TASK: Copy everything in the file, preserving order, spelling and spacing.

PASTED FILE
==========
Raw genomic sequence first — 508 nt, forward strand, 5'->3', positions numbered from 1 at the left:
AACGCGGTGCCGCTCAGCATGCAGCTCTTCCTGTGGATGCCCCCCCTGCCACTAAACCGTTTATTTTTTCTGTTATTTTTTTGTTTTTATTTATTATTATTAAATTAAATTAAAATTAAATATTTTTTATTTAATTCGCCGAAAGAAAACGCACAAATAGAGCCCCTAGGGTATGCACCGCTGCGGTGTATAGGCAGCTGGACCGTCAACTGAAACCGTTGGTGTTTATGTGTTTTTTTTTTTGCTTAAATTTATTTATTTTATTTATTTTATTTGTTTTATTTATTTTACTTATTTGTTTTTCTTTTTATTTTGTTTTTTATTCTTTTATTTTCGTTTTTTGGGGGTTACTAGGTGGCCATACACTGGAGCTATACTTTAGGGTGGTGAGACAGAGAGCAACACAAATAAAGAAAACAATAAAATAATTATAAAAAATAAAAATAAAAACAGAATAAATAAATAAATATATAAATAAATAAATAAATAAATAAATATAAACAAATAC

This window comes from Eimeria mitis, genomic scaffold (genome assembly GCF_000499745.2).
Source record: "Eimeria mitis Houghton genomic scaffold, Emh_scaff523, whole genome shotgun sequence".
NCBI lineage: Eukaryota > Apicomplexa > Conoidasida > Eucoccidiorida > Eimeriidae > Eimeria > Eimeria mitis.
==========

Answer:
Raw genomic sequence first — 508 nt, forward strand, 5'->3', positions numbered from 1 at the left:
AACGCGGTGCCGCTCAGCATGCAGCTCTTCCTGTGGATGCCCCCCCTGCCACTAAACCGTTTATTTTTTCTGTTATTTTTTTGTTTTTATTTATTATTATTAAATTAAATTAAAATTAAATATTTTTTATTTAATTCGCCGAAAGAAAACGCACAAATAGAGCCCCTAGGGTATGCACCGCTGCGGTGTATAGGCAGCTGGACCGTCAACTGAAACCGTTGGTGTTTATGTGTTTTTTTTTTTGCTTAAATTTATTTATTTTATTTATTTTATTTGTTTTATTTATTTTACTTATTTGTTTTTCTTTTTATTTTGTTTTTTATTCTTTTATTTTCGTTTTTTGGGGGTTACTAGGTGGCCATACACTGGAGCTATACTTTAGGGTGGTGAGACAGAGAGCAACACAAATAAAGAAAACAATAAAATAATTATAAAAAATAAAAATAAAAACAGAATAAATAAATAAATATATAAATAAATAAATAAATAAATAAATATAAACAAATAC

This window comes from Eimeria mitis, genomic scaffold (genome assembly GCF_000499745.2).
Source record: "Eimeria mitis Houghton genomic scaffold, Emh_scaff523, whole genome shotgun sequence".
NCBI lineage: Eukaryota > Apicomplexa > Conoidasida > Eucoccidiorida > Eimeriidae > Eimeria > Eimeria mitis.